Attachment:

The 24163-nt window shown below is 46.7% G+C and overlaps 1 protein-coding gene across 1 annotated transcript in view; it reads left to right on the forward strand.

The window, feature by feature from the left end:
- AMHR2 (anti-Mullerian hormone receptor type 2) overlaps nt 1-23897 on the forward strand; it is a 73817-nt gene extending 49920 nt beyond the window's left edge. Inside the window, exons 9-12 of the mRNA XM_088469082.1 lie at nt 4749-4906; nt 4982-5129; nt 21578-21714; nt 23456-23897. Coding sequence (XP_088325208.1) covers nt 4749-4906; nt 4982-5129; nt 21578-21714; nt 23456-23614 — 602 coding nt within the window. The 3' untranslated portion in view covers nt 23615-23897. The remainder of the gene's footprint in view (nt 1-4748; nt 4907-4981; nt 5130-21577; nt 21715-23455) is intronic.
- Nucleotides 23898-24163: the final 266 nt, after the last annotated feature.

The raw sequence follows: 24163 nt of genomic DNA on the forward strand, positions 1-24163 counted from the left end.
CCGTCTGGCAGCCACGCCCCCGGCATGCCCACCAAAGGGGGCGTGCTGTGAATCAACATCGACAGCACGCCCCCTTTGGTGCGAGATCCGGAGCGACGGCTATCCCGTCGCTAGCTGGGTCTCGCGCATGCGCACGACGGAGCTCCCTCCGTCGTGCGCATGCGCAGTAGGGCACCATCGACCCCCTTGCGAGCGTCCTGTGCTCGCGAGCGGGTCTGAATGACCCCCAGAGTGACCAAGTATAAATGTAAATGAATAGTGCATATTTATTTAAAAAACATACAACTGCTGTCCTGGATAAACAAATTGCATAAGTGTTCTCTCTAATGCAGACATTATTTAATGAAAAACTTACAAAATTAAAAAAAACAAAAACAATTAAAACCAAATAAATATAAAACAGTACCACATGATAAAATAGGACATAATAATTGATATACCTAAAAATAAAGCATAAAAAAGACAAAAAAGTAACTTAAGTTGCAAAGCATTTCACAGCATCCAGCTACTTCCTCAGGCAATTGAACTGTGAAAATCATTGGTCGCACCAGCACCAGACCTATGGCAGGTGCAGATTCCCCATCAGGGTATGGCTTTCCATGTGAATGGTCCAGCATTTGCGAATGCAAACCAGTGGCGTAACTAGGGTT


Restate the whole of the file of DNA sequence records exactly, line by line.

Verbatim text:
The 24163-nt window shown below is 46.7% G+C and overlaps 1 protein-coding gene across 1 annotated transcript in view; it reads left to right on the forward strand.

The window, feature by feature from the left end:
- AMHR2 (anti-Mullerian hormone receptor type 2) overlaps nt 1-23897 on the forward strand; it is a 73817-nt gene extending 49920 nt beyond the window's left edge. Inside the window, exons 9-12 of the mRNA XM_088469082.1 lie at nt 4749-4906; nt 4982-5129; nt 21578-21714; nt 23456-23897. Coding sequence (XP_088325208.1) covers nt 4749-4906; nt 4982-5129; nt 21578-21714; nt 23456-23614 — 602 coding nt within the window. The 3' untranslated portion in view covers nt 23615-23897. The remainder of the gene's footprint in view (nt 1-4748; nt 4907-4981; nt 5130-21577; nt 21715-23455) is intronic.
- Nucleotides 23898-24163: the final 266 nt, after the last annotated feature.

The raw sequence follows: 24163 nt of genomic DNA on the forward strand, positions 1-24163 counted from the left end.
CCGTCTGGCAGCCACGCCCCCGGCATGCCCACCAAAGGGGGCGTGCTGTGAATCAACATCGACAGCACGCCCCCTTTGGTGCGAGATCCGGAGCGACGGCTATCCCGTCGCTAGCTGGGTCTCGCGCATGCGCACGACGGAGCTCCCTCCGTCGTGCGCATGCGCAGTAGGGCACCATCGACCCCCTTGCGAGCGTCCTGTGCTCGCGAGCGGGTCTGAATGACCCCCAGAGTGACCAAGTATAAATGTAAATGAATAGTGCATATTTATTTAAAAAACATACAACTGCTGTCCTGGATAAACAAATTGCATAAGTGTTCTCTCTAATGCAGACATTATTTAATGAAAAACTTACAAAATTAAAAAAAACAAAAACAATTAAAACCAAATAAATATAAAACAGTACCACATGATAAAATAGGACATAATAATTGATATACCTAAAAATAAAGCATAAAAAAGACAAAAAAGTAACTTAAGTTGCAAAGCATTTCACAGCATCCAGCTACTTCCTCAGGCAATTGAACTGTGAAAATCATTGGTCGCACCAGCACCAGACCTATGGCAGGTGCAGATTCCCCATCAGGGTATGGCTTTCCATGTGAATGGTCCAGCATTTGCGAATGCAAACCAGTGGCGTAACTAGGGTT